The dinner Captain Wasque dished up for us that night was surely a thing of beauty. As he stood at the after end of the table dealing out the piping-hot willow-pattern Canton plates, his apron and silvery hair seemed to imbue him with priestly authority. He proceeded, as if performing a ritual, to put a clean folded dish clout in the middle of the table, on which he set a blue bowl of snow-white mashed potato that had been whipped to a creamy smoothness and mossed lightly with the green of chopped chives. Next to this, hot from the oven, he placed a brown earthenware baking dish capped with a golden crust of bread and cracker crumbs that had been worked into a paste with butter flavored with a few drops of lemon juice. Under this crust, which heaved slightly from internal pressure, there lay, as we presently discovered, the tenderest parts of the eight live lobsters that had come aboard in the ‘crackling’ basket, together with morsels of the green fat. As a catalyst in this compound the Captain had used a thin white sauce flavored with two tablespoonfuls of ‘Bristol Milk’; and as a sign of his deep friendship for us he lastly presented a pan of what he called ‘Rye Injun Journey Cakes’ — the recipe for which no one could ever wring from him.
As we were about to dip into these good things, all sizzling hot, an unusually heavy squall swept singing through the Garland’s rigging, to be followed immediately by the annoying slap-slapslap of a slack halyard against the mainmast. ‘Whose slippery hitch is that?’ said the Skipper, eying me with reproof. ‘Mine, I guess,’ I had to answer, as I squeezed by Willie to go on deck.
It was cold, wet, and dark up there and I did not linger. Hurrying back through the fore hatch, I slipped on my wet soles, so that I came below on the run, fetching up in the forecastle with a crash, and reaching my place at table shaken, subdued, and moist.
As I suppose time is reckoned, it was only a scant half hour before the blue bowl and the brown baking dish stood there on their white mat as cleanly empty as the day they were drawn from the kiln. The journey cakes had gone too; for they had a crisp crunchiness and a flavor suggestive of salted almonds, right out of the oven, and we were continually helping ourselves to ‘just one more.'
Now the Skipper, faithful to his promise, brought from the spirit locker five slender-stemmed glasses enriched with delicate designs in gold leaf, and also a quart bottle of so dark a green that, as it stood on the table jinking in the light of the slightly swaying lamp, it glowed a jet black. Against this background the crude white letters and figures painted on the irregularly rounded sides were thrown into high relief. To the initiated, these marks on the girth of the bottle and the cap of red wax on the long neck were guarantees that the contents were a portion of those two pipes of Madeira that had been laid down in New Bedford years ago after a three-year whaling voyage in the ship Braganza.
As the Captain set his second pan of cakes on the table, the Skipper, using great care, cracked the seal and drew the cork of that bottle, while Willie and I cleared away the plates and silver.
‘I propose the toast “To absent friends,”’ said the Skipper, after he had charged the glasses and passed his own under his nose and held it to the light; and I can remember that as the first sip lacquered my tongue and trickled down my throat the last shred of the discomfort of the past twenty-four hours faded away and was replaced by the exaltation of accomplishment — the job well done.
The passage of time and sequence of happenings for that evening now come to an end for me. I only know that as the hard squalls buffeted the Garland, causing her to shift her head and quiver as her masts and rigging vibrated, I had a sense of security never experienced on shore; and that the bronze green of the floor planking, the Chinese red of the sheathing, the white of the deck planking overhead, and the occasional roar of the burnished copper stovepipe all combined to make of that little cabin a palace of contentment and delights — where I could lie full stretch on the transom cushion listening to the low-pitched conversation of the three old men and watching the blue smoke of their cigars drifting and eddying about, to soften all angles and to perfume as with an incense.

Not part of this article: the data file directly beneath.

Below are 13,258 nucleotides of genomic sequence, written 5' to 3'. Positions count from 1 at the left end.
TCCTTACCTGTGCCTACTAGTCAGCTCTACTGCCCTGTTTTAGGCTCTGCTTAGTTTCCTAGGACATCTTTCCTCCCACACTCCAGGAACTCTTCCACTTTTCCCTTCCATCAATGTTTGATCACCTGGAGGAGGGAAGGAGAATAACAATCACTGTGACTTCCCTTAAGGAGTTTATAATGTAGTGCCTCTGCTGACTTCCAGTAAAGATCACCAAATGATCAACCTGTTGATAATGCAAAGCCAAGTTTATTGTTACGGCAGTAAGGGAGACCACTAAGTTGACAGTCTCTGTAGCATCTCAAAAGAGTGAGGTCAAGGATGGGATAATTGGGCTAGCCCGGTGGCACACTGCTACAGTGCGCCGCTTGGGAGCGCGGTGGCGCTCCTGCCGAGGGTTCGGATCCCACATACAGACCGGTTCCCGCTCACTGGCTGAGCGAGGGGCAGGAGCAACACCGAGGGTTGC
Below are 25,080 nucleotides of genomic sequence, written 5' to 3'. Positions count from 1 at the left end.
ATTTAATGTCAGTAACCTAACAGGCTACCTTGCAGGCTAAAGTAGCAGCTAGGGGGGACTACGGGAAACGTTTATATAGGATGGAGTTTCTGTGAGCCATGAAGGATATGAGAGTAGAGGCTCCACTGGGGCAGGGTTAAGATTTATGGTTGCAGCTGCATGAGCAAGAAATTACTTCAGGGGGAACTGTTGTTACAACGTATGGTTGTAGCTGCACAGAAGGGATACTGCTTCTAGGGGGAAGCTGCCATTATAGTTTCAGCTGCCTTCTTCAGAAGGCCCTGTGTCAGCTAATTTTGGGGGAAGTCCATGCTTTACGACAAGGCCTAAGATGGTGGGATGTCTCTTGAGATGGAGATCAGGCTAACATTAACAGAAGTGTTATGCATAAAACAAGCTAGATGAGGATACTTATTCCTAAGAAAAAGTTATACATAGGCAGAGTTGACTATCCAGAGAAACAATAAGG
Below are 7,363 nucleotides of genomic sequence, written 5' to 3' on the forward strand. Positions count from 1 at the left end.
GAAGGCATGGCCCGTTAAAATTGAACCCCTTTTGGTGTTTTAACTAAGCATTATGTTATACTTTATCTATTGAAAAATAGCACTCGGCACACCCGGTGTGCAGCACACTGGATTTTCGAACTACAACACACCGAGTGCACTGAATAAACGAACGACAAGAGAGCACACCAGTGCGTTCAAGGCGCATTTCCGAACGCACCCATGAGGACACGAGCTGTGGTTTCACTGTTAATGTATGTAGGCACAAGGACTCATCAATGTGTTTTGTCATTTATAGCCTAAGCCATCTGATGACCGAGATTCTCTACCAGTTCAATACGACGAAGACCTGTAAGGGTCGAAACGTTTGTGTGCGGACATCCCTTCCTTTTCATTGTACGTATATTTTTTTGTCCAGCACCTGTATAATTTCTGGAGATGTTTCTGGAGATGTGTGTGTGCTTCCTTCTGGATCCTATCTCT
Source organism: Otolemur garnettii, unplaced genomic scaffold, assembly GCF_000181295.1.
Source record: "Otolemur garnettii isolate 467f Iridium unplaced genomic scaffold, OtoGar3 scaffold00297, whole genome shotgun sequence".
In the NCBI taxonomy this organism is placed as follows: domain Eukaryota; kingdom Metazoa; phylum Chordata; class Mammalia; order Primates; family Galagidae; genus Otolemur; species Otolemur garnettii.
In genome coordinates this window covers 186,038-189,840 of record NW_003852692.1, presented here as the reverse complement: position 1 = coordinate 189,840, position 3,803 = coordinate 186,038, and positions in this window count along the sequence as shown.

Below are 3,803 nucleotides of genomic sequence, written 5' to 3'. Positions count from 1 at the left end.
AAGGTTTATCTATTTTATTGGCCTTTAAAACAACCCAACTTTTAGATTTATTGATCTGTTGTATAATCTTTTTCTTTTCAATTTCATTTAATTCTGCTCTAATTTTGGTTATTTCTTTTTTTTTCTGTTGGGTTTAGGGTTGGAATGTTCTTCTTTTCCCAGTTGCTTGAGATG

At last I heard the Skipper, who had been nibbling a journey cake between the regular circulations of the Braganza, say with emphasis, ‘Captain Wasque! You know you’re living now on borrowed time, and I think it’s your duty to give me a written record of how you concoct these cakes of yours. Now come across — clean.’
‘Oh, gammon!’ said the Captain, with a grin of satisfaction. ‘This harbor here and Bub’s fall tonight puts me in mind of the old Euphrates, Capt’n John Smith, that was owned by Fish and Grinnell of Noo York. The Hillman brothers built her in New Bedford — oak for her timbers was cut right here on Naushon. They run her as a packet between Noo York and Havre. Capt’n Smith, The Mate Elihu Jones, ‘n’ second mate Hosea Robinson, was all drivers — out to make records for the ship ‘n’ ‘emselves — no liquor when at sea — but Mister Jones, when in port, used to bowse his jib up pretty taut once ‘n a while. One mornin’, when they was dischargin’ cargo and had the main hold cleared with the main hatch wide open, Mister Jones, who’d been ashore, come flyin’ on board and started across-deck to bawl out one o’ the hands he thought was soldierin’, but, not lookin’ where his feet was goin’, he stubbed his toe on the main hatch coamin’ and pitched head fust into the hold. Capt’n Smith was on the quarter deck, and believin’ there’d been a fatal accident he sings out: “Mister Robinson, take two hands and the fall of a whip and bring Mister Jones’s body on deck.” All who’d seen that dive was sure The Mate was a corpse, for the drop was considerable and the keelson a hard landin’ place. Down the ladder to the ‘tween decks went the second mate and the two hands and disappeared into the dark of the hold. For a while nothin’ happened — ‘n’ then up come Mister Robinson and the two hands again, lookin’ kinda sheepish, but no signs of The Mate. “Mister Robinson,” says the Capt’n, “what about Mister Jones, and why did you leave him below instead of bringin’ his body on deck as I ordered?”
‘Before the second mate could answer, Mister Jones himself, lookin’ very cross and marked up considerable from his collision, comes bouncin’ out the hatch, runs up to the second mate, ‘n’, wagglin his fist in his face, bawls out, “Can’t I go down below in this ship, when I want to, the way I want to, without you follerin’ me around?” And that,’ ended Captain Wasque, ‘is the way I feel about them Rye Injun Journey Cakes.'